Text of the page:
Plywood used to be a popular alternative to chipboard prior to 38mm mezzanine floor grades of chipboard being introduced in the 1980’s. Plywood gave better structural performance than the 18mm flooring grade chipboards then available, but was expensive by comparison. The widespread use of 38mm particle board still makes it more cost effective than using ply. In a limited amount of applications marine grade ply may offer a suitable level of moisture/water resistance cost effectively. It has the disadvantage of needing to be tongued and grooved in a separate process for use as flooring and then being in a non standard size leading to wasteage.

Steel plate

Steel plate has the advantage of being able to cope with high loads, both of distributed and localised nature, and, when suitably prepared and painted, moist or wet environments. It is expensive in itself and is heavy to move around making delivery and handling and installation expensive. Manufacture and installation is time consuming due to the need to bolt the steel down. Plain steel tends to be avoided as it becomes slippery if damp or wet, and chequerplate is more common. Galvanising makes for a durable surface for wet environments or external applications where timber is unsuited.

Aluminium plate

Aluminium is similar to steel plate but is suited to lighter loads, does not need to be painted, and can be easily washed down making it suitable for food applications more cost effectively than stainless steel. It is lighter and more easily worked than steel making it less expensive to install.

Fibreglass mesh and sheet

Fibreglass mesh and sheet are suitable for chemically corrosive environments, can incorporate slip resistant aggregates, are light weight and are extremely low maintenance.

Material selection

Many standard duty applications will be suited to standard P6 38mm particle board in 2400mm x 600mm panels. This is delivered in large packs of approx. 1.5 tonnes which will need to be loaded by forklift onto the mezzanine structure.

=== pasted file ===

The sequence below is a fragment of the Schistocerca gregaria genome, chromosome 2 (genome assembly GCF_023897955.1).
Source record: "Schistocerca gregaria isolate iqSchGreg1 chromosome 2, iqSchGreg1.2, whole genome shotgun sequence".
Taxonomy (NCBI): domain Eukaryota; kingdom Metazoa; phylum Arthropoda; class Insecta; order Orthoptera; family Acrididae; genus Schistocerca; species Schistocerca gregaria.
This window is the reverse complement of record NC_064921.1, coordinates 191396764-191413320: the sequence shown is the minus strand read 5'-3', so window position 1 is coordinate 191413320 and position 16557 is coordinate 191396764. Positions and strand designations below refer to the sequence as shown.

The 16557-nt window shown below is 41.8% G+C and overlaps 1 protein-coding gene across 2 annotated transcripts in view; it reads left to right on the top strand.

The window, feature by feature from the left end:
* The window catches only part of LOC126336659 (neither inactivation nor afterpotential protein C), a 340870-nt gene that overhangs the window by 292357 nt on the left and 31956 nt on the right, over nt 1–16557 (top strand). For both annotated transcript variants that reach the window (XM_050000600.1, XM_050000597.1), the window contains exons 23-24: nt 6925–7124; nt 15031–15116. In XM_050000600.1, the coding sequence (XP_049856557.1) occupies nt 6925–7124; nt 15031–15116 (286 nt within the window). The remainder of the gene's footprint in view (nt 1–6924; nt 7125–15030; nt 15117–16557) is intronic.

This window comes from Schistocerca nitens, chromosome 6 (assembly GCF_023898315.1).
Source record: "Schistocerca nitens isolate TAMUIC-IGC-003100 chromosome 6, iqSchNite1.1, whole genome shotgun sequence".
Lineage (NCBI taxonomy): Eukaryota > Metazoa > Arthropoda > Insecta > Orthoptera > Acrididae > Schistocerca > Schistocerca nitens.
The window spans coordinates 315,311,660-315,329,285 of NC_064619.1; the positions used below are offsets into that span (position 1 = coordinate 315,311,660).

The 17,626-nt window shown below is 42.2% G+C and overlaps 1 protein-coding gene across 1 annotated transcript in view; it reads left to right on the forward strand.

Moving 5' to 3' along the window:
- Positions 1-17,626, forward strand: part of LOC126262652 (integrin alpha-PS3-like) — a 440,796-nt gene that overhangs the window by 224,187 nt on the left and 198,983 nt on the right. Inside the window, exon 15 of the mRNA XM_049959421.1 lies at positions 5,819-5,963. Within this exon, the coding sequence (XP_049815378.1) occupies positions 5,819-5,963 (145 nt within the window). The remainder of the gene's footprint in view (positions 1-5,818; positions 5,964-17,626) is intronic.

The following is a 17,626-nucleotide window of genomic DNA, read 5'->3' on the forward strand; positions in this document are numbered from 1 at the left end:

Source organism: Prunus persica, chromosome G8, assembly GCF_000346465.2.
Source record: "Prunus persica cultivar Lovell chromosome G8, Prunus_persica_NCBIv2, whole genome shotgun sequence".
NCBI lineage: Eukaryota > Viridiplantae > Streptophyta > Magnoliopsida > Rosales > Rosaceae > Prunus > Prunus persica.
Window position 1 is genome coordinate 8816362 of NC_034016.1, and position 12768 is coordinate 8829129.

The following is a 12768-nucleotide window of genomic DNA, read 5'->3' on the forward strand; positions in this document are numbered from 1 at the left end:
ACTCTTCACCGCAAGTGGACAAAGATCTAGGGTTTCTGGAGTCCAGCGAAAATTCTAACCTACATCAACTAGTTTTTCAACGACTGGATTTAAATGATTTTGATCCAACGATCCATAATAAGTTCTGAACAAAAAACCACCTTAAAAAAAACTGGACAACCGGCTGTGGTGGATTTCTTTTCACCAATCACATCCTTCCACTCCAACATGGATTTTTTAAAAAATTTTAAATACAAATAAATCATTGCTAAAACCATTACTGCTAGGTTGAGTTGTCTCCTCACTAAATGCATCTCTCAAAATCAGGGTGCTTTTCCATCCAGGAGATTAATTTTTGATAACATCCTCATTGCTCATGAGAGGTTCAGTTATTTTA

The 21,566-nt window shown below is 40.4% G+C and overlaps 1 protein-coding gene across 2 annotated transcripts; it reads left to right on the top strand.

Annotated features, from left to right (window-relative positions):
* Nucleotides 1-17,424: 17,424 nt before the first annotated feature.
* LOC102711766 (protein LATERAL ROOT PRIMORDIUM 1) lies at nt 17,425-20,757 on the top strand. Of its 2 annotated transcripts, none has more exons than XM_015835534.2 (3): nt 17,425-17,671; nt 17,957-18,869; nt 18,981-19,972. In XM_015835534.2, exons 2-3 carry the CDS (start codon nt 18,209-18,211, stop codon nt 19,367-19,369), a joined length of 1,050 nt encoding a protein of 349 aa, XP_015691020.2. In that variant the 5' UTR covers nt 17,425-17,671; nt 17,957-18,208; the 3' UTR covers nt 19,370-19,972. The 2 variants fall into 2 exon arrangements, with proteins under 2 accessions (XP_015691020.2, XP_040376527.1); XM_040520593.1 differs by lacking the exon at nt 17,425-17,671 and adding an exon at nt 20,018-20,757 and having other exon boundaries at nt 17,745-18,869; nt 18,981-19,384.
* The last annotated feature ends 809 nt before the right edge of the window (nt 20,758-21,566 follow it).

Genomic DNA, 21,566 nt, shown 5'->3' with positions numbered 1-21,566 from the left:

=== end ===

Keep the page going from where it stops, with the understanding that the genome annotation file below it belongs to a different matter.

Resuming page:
Where light occasional moisture may be present, moisture resistant (P5) board should be specified. Prefinished boards should be considered if decoration or surface spread of flame is necessary. If there are many obstructions are to be trimmed around, an arced tongue will enable a better finish to be achieved.

If the area is wet then consideration should be given to sealing moisture resistant boards or using alternative finishes.

If loadings are high or the site is external then steel is more suited, possibly galvanised.

If there is risk of food contamination then aluminium or stainless steel will minimise risk.

If there is a corrosive chemical present then GRP may be the way forward.

Get advice

This general information relates to the selection of decking materials for mezzanine flooring and is intended for guidance only. Each project needs to be assessed on its own merits.

It is always prudent to discuss your specific project with an approved inspector or building control officer prior to commencing work, a task with which your mezzanine floor contractor will be prepared to assist.

Mezzanine floor advice and support

If you would like advice regarding the specific requirements for your project, someone to liaise with building control on your behalf, or a quotation for your project call Llonsson Ltd on 01883 622068.



  • Share/Bookmark

Comments

Leave a Reply

Llonsson Ltd

49 Court Farm Road,
Warlingham,
Surrey,
CR6 9BL United Kingdom

T: 01883 622068 F: 01883 623280

Registered No: 2389444

Search